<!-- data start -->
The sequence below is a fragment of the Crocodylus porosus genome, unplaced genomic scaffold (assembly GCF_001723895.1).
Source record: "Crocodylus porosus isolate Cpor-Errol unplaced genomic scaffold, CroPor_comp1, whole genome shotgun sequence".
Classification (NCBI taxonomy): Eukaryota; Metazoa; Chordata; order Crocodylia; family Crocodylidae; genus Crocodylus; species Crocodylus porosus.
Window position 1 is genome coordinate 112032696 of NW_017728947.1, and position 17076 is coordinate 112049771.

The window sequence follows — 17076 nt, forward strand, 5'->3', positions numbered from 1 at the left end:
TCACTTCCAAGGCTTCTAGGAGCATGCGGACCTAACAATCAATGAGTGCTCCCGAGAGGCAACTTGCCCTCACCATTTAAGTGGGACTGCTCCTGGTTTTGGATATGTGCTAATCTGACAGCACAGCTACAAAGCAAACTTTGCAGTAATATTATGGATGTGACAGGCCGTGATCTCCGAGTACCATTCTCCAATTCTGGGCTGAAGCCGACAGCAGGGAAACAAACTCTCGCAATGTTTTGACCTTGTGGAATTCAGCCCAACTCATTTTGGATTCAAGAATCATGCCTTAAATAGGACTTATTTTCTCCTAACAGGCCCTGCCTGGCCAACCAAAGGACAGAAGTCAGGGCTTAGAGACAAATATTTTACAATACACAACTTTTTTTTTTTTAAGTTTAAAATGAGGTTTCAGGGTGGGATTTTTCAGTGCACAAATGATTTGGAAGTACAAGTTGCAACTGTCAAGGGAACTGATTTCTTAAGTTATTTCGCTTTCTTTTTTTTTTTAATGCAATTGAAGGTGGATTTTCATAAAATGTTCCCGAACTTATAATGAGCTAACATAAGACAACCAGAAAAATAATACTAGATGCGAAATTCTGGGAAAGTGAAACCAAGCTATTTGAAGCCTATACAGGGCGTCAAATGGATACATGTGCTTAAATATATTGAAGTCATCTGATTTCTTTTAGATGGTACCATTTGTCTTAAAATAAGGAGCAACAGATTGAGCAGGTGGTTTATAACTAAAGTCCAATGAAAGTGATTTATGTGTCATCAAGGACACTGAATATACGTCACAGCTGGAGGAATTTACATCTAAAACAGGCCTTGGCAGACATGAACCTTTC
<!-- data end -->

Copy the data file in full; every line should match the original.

The sequence below is a fragment of the Crocodylus porosus genome, unplaced genomic scaffold (assembly GCF_001723895.1).
Source record: "Crocodylus porosus isolate Cpor-Errol unplaced genomic scaffold, CroPor_comp1, whole genome shotgun sequence".
Classification (NCBI taxonomy): Eukaryota; Metazoa; Chordata; order Crocodylia; family Crocodylidae; genus Crocodylus; species Crocodylus porosus.
Window position 1 is genome coordinate 112032696 of NW_017728947.1, and position 17076 is coordinate 112049771.

The window sequence follows — 17076 nt, forward strand, 5'->3', positions numbered from 1 at the left end:
TCACTTCCAAGGCTTCTAGGAGCATGCGGACCTAACAATCAATGAGTGCTCCCGAGAGGCAACTTGCCCTCACCATTTAAGTGGGACTGCTCCTGGTTTTGGATATGTGCTAATCTGACAGCACAGCTACAAAGCAAACTTTGCAGTAATATTATGGATGTGACAGGCCGTGATCTCCGAGTACCATTCTCCAATTCTGGGCTGAAGCCGACAGCAGGGAAACAAACTCTCGCAATGTTTTGACCTTGTGGAATTCAGCCCAACTCATTTTGGATTCAAGAATCATGCCTTAAATAGGACTTATTTTCTCCTAACAGGCCCTGCCTGGCCAACCAAAGGACAGAAGTCAGGGCTTAGAGACAAATATTTTACAATACACAACTTTTTTTTTTTTAAGTTTAAAATGAGGTTTCAGGGTGGGATTTTTCAGTGCACAAATGATTTGGAAGTACAAGTTGCAACTGTCAAGGGAACTGATTTCTTAAGTTATTTCGCTTTCTTTTTTTTTTTAATGCAATTGAAGGTGGATTTTCATAAAATGTTCCCGAACTTATAATGAGCTAACATAAGACAACCAGAAAAATAATACTAGATGCGAAATTCTGGGAAAGTGAAACCAAGCTATTTGAAGCCTATACAGGGCGTCAAATGGATACATGTGCTTAAATATATTGAAGTCATCTGATTTCTTTTAGATGGTACCATTTGTCTTAAAATAAGGAGCAACAGATTGAGCAGGTGGTTTATAACTAAAGTCCAATGAAAGTGATTTATGTGTCATCAAGGACACTGAATATACGTCACAGCTGGAGGAATTTACATCTAAAACAGGCCTTGGCAGACATGAACCTTTC